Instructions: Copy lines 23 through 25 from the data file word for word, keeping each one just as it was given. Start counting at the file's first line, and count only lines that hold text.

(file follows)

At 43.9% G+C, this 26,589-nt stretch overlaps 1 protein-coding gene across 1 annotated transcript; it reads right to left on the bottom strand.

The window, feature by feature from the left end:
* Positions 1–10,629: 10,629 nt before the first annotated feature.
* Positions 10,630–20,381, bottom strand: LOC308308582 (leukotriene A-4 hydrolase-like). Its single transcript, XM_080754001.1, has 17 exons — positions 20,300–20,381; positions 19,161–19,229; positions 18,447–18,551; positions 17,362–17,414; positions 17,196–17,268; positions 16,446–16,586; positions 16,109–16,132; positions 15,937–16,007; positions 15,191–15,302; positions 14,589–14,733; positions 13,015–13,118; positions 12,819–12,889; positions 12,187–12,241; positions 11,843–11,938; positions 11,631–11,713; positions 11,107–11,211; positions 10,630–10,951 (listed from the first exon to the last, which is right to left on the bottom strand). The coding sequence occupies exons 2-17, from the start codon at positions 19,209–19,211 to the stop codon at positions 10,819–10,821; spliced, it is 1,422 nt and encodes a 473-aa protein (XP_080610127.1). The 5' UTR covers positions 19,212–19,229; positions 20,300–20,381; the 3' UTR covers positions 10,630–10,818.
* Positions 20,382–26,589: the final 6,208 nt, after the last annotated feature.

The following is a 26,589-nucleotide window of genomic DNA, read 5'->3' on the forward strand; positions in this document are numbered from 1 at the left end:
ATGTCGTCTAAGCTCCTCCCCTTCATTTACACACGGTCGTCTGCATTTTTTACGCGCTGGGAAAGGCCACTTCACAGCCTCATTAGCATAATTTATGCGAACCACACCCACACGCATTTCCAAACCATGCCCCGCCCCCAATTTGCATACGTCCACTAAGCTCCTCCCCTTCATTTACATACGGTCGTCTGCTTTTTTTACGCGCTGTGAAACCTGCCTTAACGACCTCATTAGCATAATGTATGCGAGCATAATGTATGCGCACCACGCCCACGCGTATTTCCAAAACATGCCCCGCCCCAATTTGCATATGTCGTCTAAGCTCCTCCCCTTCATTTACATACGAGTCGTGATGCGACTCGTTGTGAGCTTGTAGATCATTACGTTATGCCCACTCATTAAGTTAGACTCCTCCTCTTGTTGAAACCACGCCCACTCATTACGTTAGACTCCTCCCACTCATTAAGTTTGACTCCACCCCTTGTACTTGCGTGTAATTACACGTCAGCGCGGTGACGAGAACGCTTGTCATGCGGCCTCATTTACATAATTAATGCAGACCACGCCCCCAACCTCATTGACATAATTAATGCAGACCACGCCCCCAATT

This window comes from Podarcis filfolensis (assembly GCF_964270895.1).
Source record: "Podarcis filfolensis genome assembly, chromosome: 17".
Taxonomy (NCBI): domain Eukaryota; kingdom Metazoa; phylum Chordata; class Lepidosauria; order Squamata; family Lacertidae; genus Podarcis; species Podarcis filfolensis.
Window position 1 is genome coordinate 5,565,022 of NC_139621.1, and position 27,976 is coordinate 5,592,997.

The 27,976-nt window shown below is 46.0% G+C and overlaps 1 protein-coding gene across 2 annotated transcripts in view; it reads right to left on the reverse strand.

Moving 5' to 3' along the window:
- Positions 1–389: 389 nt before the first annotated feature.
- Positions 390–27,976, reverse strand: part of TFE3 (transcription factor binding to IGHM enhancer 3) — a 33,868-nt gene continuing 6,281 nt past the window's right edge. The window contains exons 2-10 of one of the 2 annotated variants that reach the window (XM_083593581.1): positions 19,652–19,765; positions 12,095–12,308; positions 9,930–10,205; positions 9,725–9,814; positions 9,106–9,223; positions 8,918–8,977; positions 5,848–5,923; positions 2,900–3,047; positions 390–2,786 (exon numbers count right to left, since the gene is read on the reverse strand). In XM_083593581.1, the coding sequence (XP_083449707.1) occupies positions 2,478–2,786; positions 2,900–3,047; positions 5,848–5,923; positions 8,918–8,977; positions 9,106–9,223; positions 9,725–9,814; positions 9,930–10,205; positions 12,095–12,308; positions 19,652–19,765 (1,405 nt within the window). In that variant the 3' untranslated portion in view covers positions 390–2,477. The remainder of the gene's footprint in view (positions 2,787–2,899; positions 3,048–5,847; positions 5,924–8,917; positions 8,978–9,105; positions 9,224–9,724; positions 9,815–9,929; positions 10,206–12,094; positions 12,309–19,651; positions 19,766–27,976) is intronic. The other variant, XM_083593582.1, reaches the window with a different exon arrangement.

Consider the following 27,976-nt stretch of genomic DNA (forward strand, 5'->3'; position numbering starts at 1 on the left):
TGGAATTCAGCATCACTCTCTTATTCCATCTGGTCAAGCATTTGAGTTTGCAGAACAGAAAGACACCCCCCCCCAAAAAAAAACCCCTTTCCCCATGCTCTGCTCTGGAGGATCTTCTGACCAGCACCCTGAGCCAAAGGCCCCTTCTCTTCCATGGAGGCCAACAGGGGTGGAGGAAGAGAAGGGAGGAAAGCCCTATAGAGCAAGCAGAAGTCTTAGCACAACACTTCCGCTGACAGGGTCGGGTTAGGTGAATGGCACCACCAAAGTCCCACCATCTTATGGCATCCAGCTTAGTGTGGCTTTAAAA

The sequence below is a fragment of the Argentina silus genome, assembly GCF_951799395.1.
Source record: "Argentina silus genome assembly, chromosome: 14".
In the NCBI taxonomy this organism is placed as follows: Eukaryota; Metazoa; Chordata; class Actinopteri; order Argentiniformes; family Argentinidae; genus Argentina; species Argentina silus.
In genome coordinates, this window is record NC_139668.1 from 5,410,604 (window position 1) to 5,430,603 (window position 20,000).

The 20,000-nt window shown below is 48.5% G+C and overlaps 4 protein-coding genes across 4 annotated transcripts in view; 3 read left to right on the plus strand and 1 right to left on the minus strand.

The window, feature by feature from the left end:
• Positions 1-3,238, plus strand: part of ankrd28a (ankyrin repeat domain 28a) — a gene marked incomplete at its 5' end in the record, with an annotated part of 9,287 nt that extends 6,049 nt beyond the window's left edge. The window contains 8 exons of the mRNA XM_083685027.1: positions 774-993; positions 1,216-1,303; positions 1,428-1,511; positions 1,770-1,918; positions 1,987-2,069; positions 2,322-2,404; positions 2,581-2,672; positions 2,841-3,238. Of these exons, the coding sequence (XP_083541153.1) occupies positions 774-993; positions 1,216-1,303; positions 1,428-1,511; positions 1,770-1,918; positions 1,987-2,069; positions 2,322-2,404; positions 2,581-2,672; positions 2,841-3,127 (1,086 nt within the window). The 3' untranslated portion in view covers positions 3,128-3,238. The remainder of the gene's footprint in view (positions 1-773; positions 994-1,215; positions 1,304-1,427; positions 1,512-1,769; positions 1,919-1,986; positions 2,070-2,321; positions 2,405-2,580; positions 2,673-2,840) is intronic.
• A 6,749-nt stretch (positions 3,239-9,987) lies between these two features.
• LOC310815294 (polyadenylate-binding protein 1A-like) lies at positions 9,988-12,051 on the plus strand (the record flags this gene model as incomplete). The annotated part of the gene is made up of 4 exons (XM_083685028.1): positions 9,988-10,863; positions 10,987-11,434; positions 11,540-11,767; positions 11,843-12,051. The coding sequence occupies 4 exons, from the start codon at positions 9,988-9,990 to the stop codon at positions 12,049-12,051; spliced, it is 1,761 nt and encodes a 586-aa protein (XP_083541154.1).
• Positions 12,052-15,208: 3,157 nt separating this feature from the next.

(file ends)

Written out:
The window, feature by feature from the left end:
• Positions 1-3,238, plus strand: part of ankrd28a (ankyrin repeat domain 28a) — a gene marked incomplete at its 5' end in the record, with an annotated part of 9,287 nt that extends 6,049 nt beyond the window's left edge. The window contains 8 exons of the mRNA XM_083685027.1: positions 774-993; positions 1,216-1,303; positions 1,428-1,511; positions 1,770-1,918; positions 1,987-2,069; positions 2,322-2,404; positions 2,581-2,672; positions 2,841-3,238. Of these exons, the coding sequence (XP_083541153.1) occupies positions 774-993; positions 1,216-1,303; positions 1,428-1,511; positions 1,770-1,918; positions 1,987-2,069; positions 2,322-2,404; positions 2,581-2,672; positions 2,841-3,127 (1,086 nt within the window). The 3' untranslated portion in view covers positions 3,128-3,238. The remainder of the gene's footprint in view (positions 1-773; positions 994-1,215; positions 1,304-1,427; positions 1,512-1,769; positions 1,919-1,986; positions 2,070-2,321; positions 2,405-2,580; positions 2,673-2,840) is intronic.
• A 6,749-nt stretch (positions 3,239-9,987) lies between these two features.